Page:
Kiteboarding and windsurfing at Los Barriles and La Ventana: November through March, it’s not uncommon for “El Norte” to howl down the coastline at almost 30 miles per hour, which is why the fishing villages of Los Barriles and La Ventana, 50 miles farther north, come alive with wind fanatics in the winter months. Based in the beachside Hotel Playa del Sol (from $140), Vela Baja is a one-stop shop for kiteboarding, windsurfing, stand-up paddling, freediving, mountain biking, and, now, foiling. The laid-back little enclave offers special foiling clinics from world-champion pros like Daniela Moroz, updated equipment rental, and a community of like-minded souls. La Ventana has a long beach with a natural arc that, thanks to the wind direction, ensures even beginners will eventually wash ashore. The hotel, restaurant, and surf school Baja Joe’s is situated in the heart of the beach, which means instantaneous action when the wind blows. It offers International Kiteboarding Association–certified instruction for all levels, three-day camps, equipment rentals, or storage for surfers who bring their own gear.
Mountain biking at Rancho Cacachilas: Mountain bikers head to the hills at Rancho Cacachilas, a solar-powered adventure resort that sprawls across 35,000 acres in the Sierra Cacachilas between La Ventana and La Paz. With 24 miles of existing and 43 miles of planned International Mountain Biking Association–sanctioned singletrack on the ranch, the riding is designed for all skill levels and and offers great ocean views. There’s also 37 miles of trails for running and hiking, and the ranch offers sustainability-oriented classes like beekeeping, artisan cheesemaking, seed storage, and water collection.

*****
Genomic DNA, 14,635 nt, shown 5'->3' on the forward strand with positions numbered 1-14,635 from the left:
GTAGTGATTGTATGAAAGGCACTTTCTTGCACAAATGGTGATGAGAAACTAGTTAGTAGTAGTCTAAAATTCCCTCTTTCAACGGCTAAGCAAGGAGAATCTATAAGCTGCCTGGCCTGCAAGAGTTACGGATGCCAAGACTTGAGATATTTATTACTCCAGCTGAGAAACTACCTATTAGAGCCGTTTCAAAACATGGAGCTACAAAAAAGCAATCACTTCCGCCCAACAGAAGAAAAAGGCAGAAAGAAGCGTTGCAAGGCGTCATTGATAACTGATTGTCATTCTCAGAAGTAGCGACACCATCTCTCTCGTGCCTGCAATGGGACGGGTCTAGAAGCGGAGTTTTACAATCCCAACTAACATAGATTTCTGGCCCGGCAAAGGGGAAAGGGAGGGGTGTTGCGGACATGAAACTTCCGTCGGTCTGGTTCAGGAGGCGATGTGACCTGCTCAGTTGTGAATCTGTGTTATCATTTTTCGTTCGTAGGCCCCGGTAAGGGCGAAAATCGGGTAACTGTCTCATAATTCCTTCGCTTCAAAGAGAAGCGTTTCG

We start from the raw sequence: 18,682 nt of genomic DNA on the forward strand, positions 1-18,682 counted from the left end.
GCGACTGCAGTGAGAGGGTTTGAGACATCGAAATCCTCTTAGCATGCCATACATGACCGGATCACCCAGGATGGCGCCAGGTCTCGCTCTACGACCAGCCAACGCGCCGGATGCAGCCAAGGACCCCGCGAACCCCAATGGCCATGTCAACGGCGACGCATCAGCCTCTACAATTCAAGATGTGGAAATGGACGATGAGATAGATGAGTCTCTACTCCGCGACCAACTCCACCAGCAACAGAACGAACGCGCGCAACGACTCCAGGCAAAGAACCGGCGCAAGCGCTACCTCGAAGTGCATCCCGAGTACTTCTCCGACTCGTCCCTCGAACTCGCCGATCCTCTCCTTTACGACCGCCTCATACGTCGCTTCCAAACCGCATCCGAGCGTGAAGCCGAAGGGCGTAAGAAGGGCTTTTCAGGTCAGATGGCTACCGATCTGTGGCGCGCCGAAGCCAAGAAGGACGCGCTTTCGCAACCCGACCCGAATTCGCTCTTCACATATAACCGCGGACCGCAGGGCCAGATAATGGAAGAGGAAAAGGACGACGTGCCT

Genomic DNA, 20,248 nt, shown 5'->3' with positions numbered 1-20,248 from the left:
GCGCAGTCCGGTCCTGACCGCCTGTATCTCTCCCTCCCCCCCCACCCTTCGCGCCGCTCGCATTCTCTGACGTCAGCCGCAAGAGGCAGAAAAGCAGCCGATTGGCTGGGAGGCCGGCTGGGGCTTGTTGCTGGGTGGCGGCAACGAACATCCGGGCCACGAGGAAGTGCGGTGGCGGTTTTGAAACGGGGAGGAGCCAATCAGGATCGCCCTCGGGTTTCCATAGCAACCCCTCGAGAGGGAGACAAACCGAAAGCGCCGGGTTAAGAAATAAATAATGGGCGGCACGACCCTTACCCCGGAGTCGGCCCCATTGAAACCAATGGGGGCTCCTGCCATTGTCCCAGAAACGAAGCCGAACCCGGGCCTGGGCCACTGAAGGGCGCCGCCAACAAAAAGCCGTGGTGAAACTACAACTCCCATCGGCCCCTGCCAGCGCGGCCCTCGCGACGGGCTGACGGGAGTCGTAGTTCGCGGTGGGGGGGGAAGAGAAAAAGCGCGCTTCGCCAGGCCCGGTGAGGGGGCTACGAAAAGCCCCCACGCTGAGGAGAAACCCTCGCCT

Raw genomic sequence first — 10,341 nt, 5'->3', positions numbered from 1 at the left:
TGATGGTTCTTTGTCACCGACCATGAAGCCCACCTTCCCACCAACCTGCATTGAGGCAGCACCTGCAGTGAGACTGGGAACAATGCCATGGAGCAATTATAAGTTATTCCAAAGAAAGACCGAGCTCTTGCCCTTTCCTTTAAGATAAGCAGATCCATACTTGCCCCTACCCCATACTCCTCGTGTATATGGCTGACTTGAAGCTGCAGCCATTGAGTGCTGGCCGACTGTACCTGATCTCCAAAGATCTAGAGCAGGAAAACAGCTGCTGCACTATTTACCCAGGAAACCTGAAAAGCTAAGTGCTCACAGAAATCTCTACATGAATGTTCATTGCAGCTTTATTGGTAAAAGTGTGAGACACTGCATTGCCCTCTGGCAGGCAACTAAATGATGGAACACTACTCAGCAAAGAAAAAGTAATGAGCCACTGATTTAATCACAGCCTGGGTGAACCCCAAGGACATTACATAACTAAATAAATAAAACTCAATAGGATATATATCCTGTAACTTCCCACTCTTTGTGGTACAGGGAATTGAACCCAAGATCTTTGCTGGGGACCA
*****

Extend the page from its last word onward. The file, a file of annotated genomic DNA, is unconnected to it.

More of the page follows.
Sea kayaking and snorkeling: La Paz has a three-mile-long seaside promenade that makes for fun people watching during a sunset stroll after dinner at La Costa, a low-key seafood restaurant tucked into the marina with tables in the sand. Spend a night in the city, then launch into the Sea of Cortez to kayak, snorkel among sea lions and whale sharks, and stretch out on the sand at one of many empty beaches. Sea Kayak Adventures offers one-to-ten-day journeys from La Paz up to Loreto and over to the Pacific Ocean’s Magdalena Bay. Trips include everything from kayaking to whale-watching to hiking. To take a deep dive into outdoor leadership and personal communication skills, sign on to one of NOLS’s three Baja adult expeditions, an eight-day coed or women-only coastal sailing expedition, or a seven-day women’s sea-kayaking expedition.
Surfing: The waves on the Sea of Cortez are less consistent than the Pacific. Most breaks require a big south swell or a strong storm. If you hit the timing right, you’ll find a nice, lonely right break at Nine Palms Beach in Santa Elena Bay, about an hour east of San José del Cabo. BYO boards.
Hiking: This region of Baja has a rich human history that dates back at least 10,000 years. The aforementioned Sea Kayak Adventures offers a five-day Cowboys and Cave Paintings journey from Loreto to the Sierra de San Francisco, where guests hike to visit many of the thousands of Unesco World Heritage cave paintings of people, deer, snakes, birds, and even whales. Another great day hike between La Paz and La Ventana that offers an opportunity to interact with locals is the old, partially cobblestoned Camino Real de Santa Ana, the route miners used for 300 years to transport precious metals north to San Diego. Start at the Museo Ruta de Plata in El Triunfo, then hike roughly five miles along the Camino to the town of San Antonio, where local Adolfo de la Peña, whose father was a miner, has started the the cooperative Las Realeños de San Antonio. You can book an appointment with Adolfo, who will guide you through the town’s mining history, complete with a hike to two nearby mines—one of which is underground—and the best local sites, including the home of Bertholita, who cooks visitors spicy empanadas and queso fresco, and a local art cooperative.